She sighed and crossed her arms over her chest, tiring of the games.

“It’s my friend, over there, whom I wish you to dance with.” He stepped aside and revealed Leofred sitting a few tables away. “The fellow with the, er, lovely shadow on his cheek.” He cursed himself for pointing out Leofred’s birthmark, but the stable-hand had no other feature so distinguishing.

Leofred must have met her gaze for a moment, for his eyes went wide, but then he turned aside and twiddled his fingers, as if he had not seen anything out of the ordinary.

For a long moment, Gwendolyn looked uncertain. Then she stood up, haughty and indignant, and snatched the coin from Edric’s fingers. Without another word, she stormed away, but fortunately for Edric, she stormed in the direction of Leofred.

“What did I do?” he said.

Her friends snickered, but offered no other wisdom.

To Edric’s relief, Gwendolyn fulfilled her part of the bargain and led Leofred to the dance floor. In a few moments the two of them were gliding along the floor in perfect sway to the melody. Perhaps Leofred possessed a poor face, but he could dance well enough, and soon even Gwendolyn seemed to enjoy herself.

Witnessing the joy on his friend’s face, Edric felt pleased. The jovial mood of the tavern lifted his spirits and filled him with cheer. Outside a cold wind blustered and even creaked against the wooden walls, but it could not pierce the warmth and coziness of the hall. The smells of bread and butter seemed permanently soaked into the walls, softening the more pungent aromas of the travelers and field-hands. This tavern betwixt Watling Street and Shrewsbury town attracted a motley crew—even some wealthier lads like Edric and Osbern who needed an escape from their halls—but most people here banded together like equals.

Remembering Osbern, Edric’s mood soured again. At last he returned to his primary purpose. He staggered past the seated folk of the tavern, who paid the red-headed youth little mind at all, and made his way to the open floor. Osbern was still hopping about like a fool and, worst of all, he had pulled over a maiden to join him. She did not look very pleased as she struggled to keep in time with his awkward movements, but her humility obliged her to keep trying.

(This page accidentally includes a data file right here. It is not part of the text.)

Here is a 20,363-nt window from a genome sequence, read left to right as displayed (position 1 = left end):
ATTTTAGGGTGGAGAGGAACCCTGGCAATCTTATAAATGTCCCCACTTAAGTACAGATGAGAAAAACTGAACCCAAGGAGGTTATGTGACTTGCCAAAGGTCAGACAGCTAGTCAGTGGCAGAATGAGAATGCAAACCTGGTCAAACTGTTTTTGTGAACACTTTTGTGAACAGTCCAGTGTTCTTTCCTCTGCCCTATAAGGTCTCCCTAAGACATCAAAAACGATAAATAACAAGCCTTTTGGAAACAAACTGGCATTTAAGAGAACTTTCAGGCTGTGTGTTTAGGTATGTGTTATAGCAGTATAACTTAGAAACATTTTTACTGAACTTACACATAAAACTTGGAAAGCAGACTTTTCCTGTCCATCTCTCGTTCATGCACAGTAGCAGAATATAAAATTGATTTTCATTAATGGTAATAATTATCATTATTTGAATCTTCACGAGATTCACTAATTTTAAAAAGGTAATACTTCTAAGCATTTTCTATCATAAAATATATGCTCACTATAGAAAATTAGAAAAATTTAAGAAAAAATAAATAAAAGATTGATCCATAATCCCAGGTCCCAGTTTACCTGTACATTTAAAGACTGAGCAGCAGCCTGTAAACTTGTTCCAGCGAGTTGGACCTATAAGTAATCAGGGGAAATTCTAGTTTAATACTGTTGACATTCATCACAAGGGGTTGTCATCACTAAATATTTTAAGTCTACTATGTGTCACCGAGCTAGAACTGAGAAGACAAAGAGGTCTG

“Hey Osbern,” Edric shouted. His voice was unnecessarily loud over the harp and cut through the hum of the tavern’s noise. “Having a bit of trouble, are you?”

Osbern slowed down, gripping the maiden’s hand stubbornly as he continued to jiggle in place. His thick eyebrows furrowed close together, casting a long shadow over his maple-brown eyes. “What’s that? No, I am fine!” He spoke with a thick Norman accent.

“You Normans have a strange style of dancing,” Edric sneered, “and an even stranger way of dressing for it. Is that a woman’s dress you’re wearing?”

Osbern flushed, glaring down at his own attire. Strange or not, the fabric was quiet beautiful, twined of blue and silver threads. “It’s called a long tunic, you filthy burgher. And I am trying to dance in your awkward Saxon style.”

“Forgive me,” said Edric. “I did not realize. I suppose it is impossible to take the steps properly with crooked feet.”

The casual chatter in the tavern faded to silence. The harp clanged as the player missed a note, though he mercifully kept playing, anyway. If he had not, a mortified quietude would have filled the room, for everyone stared in horror at the two teenaged boys. A few dance pairs away, Leofred and Gwendolyn watched anxiously.